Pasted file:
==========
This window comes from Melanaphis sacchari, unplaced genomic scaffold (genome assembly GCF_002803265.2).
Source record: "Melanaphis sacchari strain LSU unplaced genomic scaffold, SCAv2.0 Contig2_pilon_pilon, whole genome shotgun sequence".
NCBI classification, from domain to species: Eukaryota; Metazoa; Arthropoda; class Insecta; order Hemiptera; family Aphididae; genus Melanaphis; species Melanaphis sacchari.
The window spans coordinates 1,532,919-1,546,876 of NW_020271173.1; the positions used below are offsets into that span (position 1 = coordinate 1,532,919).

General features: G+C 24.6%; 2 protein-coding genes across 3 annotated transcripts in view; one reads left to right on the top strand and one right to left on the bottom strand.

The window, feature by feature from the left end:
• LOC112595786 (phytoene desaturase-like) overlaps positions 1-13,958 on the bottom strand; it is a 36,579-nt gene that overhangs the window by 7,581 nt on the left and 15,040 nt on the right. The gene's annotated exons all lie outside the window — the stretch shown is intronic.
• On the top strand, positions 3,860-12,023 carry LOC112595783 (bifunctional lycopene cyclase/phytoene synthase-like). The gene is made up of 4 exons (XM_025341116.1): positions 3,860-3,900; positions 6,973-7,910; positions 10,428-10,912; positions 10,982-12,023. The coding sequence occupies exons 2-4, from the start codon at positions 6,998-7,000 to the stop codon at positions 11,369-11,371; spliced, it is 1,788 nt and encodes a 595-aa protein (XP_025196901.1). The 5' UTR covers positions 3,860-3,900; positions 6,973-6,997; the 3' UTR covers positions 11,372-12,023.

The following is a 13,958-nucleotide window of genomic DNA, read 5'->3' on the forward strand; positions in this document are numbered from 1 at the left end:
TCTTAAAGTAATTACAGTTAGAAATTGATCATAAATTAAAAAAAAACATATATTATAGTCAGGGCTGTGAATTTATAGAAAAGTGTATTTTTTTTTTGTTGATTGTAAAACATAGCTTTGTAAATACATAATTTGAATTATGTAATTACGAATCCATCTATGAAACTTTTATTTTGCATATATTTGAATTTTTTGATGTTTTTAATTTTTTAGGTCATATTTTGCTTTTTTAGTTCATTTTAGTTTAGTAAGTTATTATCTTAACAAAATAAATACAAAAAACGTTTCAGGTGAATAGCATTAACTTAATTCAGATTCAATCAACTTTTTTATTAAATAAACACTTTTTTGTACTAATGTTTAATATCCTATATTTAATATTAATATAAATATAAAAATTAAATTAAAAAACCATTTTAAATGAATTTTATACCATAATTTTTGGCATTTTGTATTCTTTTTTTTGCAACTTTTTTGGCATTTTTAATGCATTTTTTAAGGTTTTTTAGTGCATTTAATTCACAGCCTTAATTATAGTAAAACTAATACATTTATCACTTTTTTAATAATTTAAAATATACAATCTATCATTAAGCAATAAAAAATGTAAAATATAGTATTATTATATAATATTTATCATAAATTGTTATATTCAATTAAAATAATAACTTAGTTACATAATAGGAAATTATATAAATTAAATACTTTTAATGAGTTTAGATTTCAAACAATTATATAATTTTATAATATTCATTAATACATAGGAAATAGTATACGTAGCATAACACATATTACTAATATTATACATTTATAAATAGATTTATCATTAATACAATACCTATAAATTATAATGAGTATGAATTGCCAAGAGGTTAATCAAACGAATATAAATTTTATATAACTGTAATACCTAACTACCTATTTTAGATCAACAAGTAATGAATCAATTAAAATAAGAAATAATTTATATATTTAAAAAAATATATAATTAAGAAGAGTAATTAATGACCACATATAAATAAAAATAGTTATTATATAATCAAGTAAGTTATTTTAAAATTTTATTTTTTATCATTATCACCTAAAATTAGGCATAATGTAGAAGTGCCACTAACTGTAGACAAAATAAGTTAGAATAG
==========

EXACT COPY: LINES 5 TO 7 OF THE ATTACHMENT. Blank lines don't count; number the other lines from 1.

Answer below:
General features: G+C 24.6%; 2 protein-coding genes across 3 annotated transcripts in view; one reads left to right on the top strand and one right to left on the bottom strand.

The window, feature by feature from the left end:
• LOC112595786 (phytoene desaturase-like) overlaps positions 1-13,958 on the bottom strand; it is a 36,579-nt gene that overhangs the window by 7,581 nt on the left and 15,040 nt on the right. The gene's annotated exons all lie outside the window — the stretch shown is intronic.